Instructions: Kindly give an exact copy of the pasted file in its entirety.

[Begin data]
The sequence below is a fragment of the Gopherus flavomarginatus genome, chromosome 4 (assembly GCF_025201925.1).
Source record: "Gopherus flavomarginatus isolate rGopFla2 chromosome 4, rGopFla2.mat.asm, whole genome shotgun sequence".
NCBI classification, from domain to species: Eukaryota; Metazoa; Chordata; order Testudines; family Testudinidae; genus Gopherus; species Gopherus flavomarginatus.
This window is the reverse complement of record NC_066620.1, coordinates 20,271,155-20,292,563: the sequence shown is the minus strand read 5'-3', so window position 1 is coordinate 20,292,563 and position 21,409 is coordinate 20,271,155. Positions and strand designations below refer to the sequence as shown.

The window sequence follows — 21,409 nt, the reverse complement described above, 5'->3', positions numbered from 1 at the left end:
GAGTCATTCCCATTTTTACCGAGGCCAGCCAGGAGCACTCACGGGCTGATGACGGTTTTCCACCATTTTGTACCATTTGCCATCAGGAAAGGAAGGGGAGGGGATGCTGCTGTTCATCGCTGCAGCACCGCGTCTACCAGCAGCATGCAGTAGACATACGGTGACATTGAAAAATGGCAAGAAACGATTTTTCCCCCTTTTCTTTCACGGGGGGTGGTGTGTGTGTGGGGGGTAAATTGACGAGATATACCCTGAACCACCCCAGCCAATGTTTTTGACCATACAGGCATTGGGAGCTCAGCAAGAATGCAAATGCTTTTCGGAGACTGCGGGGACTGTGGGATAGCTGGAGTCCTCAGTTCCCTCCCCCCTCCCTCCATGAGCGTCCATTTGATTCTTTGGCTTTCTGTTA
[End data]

The sequence below is a fragment of the Gopherus flavomarginatus genome, chromosome 4 (assembly GCF_025201925.1).
Source record: "Gopherus flavomarginatus isolate rGopFla2 chromosome 4, rGopFla2.mat.asm, whole genome shotgun sequence".
NCBI classification, from domain to species: Eukaryota; Metazoa; Chordata; order Testudines; family Testudinidae; genus Gopherus; species Gopherus flavomarginatus.
This window is the reverse complement of record NC_066620.1, coordinates 20,271,155-20,292,563: the sequence shown is the minus strand read 5'-3', so window position 1 is coordinate 20,292,563 and position 21,409 is coordinate 20,271,155. Positions and strand designations below refer to the sequence as shown.

The window sequence follows — 21,409 nt, the reverse complement described above, 5'->3', positions numbered from 1 at the left end:
GAGTCATTCCCATTTTTACCGAGGCCAGCCAGGAGCACTCACGGGCTGATGACGGTTTTCCACCATTTTGTACCATTTGCCATCAGGAAAGGAAGGGGAGGGGATGCTGCTGTTCATCGCTGCAGCACCGCGTCTACCAGCAGCATGCAGTAGACATACGGTGACATTGAAAAATGGCAAGAAACGATTTTTCCCCCTTTTCTTTCACGGGGGGTGGTGTGTGTGTGGGGGGTAAATTGACGAGATATACCCTGAACCACCCCAGCCAATGTTTTTGACCATACAGGCATTGGGAGCTCAGCAAGAATGCAAATGCTTTTCGGAGACTGCGGGGACTGTGGGATAGCTGGAGTCCTCAGTTCCCTCCCCCCTCCCTCCATGAGCGTCCATTTGATTCTTTGGCTTTCTGTTA